Myths about Midwifery
After the obstetric-oriented births of the last 200 years or so, particularly since the mid-1900′s, there is a surge of women opting for or at least investigating the choice of home birthing, or using a midwife instead of a medical doctor.
Even with the information age, however, women have many questions about midwifery, and a number of myths have made the decision difficult, or have even made women avoid or reject midwifery as a birthing option altogether.
So let’s take a look at some of the myths:
Midwife Myth: Having a midwife birth is not a safe birthing option
Since most of the midwives practicing in the United States are nurse-midwives, in that they’re specially trained registered nurses, having a midwife is perfectly safe. They can provide more personalized care than a doctor, caring for only four or five women a month. This is an advantage because doctors may overlook things with their increased patient load. Like a doctor, midwives carry pagers and are on call 24/7.
Many women fear that something may go wrong during their pregnancy or delivery and that the midwife won’t be able to handle it or may actually interfere with getting extra doctor care if needed. This is not true. A midwife can recognize very quickly if there may be a birthing situation that requires a doctor, and will transfer the mother to a hospital, usually in an effort to prevent a crisis rather than avoid one. (Today’s Parent)
Midwife Myth: Having a midwife means having a home birth
It is interesting to note that in Canada, 75 percent of midwife-assisted births happen in hospitals. Midwives operate with the understanding and belief that the mother always has the right to choose. Even if a mother is transferred to a doctor’s care for medical purposes, midwives always attend the birth, and are responsible for the health of the baby once he’s born.
Midwife Myth: Having a midwife means no drugs
While midwives educate and help pregnant mothers manage pain without medication, some women do want the option of having an epidural. Usually an epidural requires transfer to a hospital and the care of an anesthesiologist. Nevertheless, the midwife is still present during the delivery.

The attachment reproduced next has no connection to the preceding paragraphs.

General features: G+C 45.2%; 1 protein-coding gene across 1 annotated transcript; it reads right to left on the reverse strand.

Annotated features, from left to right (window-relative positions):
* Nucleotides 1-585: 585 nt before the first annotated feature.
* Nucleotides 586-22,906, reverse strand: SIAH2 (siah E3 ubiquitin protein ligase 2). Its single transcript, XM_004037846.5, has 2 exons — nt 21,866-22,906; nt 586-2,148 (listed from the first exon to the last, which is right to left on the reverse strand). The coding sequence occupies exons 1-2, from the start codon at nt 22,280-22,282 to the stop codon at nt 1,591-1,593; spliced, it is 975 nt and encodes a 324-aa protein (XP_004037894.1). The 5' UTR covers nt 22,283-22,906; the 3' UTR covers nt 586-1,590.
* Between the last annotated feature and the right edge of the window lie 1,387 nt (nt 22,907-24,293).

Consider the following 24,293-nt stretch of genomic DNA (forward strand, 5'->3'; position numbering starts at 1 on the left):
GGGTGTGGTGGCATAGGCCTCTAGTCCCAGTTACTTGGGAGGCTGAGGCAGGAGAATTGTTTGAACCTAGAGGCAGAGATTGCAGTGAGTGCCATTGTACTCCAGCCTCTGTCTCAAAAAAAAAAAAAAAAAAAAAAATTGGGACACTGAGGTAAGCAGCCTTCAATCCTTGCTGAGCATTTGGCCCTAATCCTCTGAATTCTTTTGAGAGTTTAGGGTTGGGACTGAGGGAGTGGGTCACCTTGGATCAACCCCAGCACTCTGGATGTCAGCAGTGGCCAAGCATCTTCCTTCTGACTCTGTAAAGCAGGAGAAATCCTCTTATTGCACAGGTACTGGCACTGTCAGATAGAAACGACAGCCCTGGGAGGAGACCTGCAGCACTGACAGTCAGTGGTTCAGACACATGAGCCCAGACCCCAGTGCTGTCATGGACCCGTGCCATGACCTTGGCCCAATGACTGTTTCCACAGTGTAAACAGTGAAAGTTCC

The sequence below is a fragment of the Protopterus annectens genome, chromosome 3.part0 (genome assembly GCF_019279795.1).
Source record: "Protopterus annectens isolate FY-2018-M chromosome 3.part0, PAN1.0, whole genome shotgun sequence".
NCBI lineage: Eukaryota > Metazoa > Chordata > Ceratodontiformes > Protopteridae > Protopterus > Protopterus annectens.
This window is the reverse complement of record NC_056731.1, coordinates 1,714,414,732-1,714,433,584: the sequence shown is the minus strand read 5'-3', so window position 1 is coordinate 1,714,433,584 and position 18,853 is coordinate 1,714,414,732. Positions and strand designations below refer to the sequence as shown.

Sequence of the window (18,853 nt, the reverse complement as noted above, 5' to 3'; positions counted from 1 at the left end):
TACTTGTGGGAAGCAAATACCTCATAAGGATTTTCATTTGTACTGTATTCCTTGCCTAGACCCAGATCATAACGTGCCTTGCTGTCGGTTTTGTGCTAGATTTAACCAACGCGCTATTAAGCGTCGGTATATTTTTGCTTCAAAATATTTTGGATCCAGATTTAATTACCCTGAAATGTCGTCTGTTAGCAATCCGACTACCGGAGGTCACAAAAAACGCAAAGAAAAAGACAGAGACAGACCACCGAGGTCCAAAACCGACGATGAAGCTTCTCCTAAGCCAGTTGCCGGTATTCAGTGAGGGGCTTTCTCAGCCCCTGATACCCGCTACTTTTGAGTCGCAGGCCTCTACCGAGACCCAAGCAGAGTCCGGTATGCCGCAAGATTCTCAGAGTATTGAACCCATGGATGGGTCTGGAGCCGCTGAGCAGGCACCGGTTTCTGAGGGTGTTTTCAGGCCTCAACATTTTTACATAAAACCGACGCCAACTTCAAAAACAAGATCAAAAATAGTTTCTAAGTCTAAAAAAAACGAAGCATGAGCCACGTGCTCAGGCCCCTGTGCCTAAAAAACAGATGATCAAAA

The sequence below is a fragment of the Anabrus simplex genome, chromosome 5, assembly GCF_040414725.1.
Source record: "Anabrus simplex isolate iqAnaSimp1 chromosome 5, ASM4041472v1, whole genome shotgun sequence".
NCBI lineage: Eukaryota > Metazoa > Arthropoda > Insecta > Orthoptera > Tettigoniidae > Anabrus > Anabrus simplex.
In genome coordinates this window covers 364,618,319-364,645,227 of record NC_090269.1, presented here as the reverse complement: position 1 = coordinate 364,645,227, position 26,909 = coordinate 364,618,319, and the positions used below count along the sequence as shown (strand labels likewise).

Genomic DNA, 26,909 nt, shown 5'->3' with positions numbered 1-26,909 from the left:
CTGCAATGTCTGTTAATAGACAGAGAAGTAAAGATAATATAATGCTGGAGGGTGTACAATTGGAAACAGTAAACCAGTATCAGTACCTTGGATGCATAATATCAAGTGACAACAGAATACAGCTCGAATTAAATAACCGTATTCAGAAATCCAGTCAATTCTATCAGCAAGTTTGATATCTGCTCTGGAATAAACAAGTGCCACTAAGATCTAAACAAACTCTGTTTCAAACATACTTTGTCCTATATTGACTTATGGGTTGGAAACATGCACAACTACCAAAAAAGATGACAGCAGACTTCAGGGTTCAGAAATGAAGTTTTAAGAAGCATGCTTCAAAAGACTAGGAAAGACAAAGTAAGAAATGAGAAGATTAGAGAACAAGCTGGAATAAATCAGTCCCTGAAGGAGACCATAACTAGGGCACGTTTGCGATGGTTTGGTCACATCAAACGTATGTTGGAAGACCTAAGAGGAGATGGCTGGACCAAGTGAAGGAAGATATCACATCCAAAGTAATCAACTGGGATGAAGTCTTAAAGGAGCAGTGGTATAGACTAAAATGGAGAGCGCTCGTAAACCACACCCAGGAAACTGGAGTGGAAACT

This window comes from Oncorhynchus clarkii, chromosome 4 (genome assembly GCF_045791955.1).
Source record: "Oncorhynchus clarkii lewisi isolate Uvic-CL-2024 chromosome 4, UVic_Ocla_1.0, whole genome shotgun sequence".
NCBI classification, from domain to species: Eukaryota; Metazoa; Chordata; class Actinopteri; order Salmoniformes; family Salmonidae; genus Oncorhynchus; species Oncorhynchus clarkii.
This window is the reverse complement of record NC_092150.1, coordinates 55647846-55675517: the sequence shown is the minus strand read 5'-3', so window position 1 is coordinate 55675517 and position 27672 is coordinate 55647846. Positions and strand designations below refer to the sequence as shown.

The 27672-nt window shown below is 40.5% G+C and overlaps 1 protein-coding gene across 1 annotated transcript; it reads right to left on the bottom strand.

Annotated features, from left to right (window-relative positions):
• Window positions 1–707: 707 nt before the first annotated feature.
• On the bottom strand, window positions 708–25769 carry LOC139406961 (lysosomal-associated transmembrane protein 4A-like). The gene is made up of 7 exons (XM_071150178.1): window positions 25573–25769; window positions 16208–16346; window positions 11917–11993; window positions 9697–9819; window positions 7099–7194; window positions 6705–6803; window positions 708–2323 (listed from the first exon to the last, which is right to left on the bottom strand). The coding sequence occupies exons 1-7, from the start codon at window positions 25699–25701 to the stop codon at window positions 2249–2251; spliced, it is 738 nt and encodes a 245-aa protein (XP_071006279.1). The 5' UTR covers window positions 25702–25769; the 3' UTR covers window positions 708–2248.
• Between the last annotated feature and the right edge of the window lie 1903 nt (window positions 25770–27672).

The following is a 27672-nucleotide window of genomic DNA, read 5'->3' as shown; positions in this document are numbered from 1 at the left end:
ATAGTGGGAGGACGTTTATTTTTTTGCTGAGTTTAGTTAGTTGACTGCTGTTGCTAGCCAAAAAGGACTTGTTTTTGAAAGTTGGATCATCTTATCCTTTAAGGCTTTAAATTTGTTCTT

Midwife Myth: Midwives have no formal training
“A midwife is a trained professional with special expertise in supporting women to maintain a healthy pregnancy, birth, offering expert individualized care, education, counseling and support to a woman and her newborn throughout the childbearing cycle … however just because a person is a midwife does not guarantee that they provide this kind of care … ask questions to determine if a prospective caregiver will be able to provide the kind of care” you need. (Citizens for Midwifery) In Canada, midwives are required to complete a four-year university program where they concentrate on pregnancy, labor, birth and care of newborns. Similar educational practices are required in the United States.
Midwife Myth: Doulas and midwives are the same
A doula offers the same emotional and physical support during labor as a midwife, but she does not deliver babies. The midwife’s training focuses more on the medical, while the doula’s is non-medical. In some cases, a midwife is also a doula with the added advantage of being educated in relaxation techniques, positioning and other “non-medicinal pain-relief measures.” (Today’s Parent) Many doulas, like midwives, do provide postpartum care and breastfeeding support.
Midwife Myth: Midwives only deliver babies
Nurse-midwives in the United States provide prenatal care and perform deliveries, but they also provide “gynecological care from adolescence to menopause. Teaching women how to prevent disease and maintain good health throughout their lives … Nurse-midwives work in collaboration with physicians” (Mannering) and care for women through all stages of life.
Darlene Oakley is a freelance writer for EmpowHER.com.
Frequently Asked Questions about Midwives and Midwifery. Citizens for Midwifery. Web. Apr 16, 2012.
“Myths of Midwifery” Embrett, Cheryl. Today’s Parent Magazine. Web. Apr 16, 2012.
“Myths of Nurse-Midwifery” Mannering, Colleen. Harvard Vanguard. Web. Apr 16, 2012.
The Responsibilities and Role of a Midwife. EmpowHER.com
Rethinking Midwives. EmpowHER.com
Pain Relief During Labor. EmpowHER.com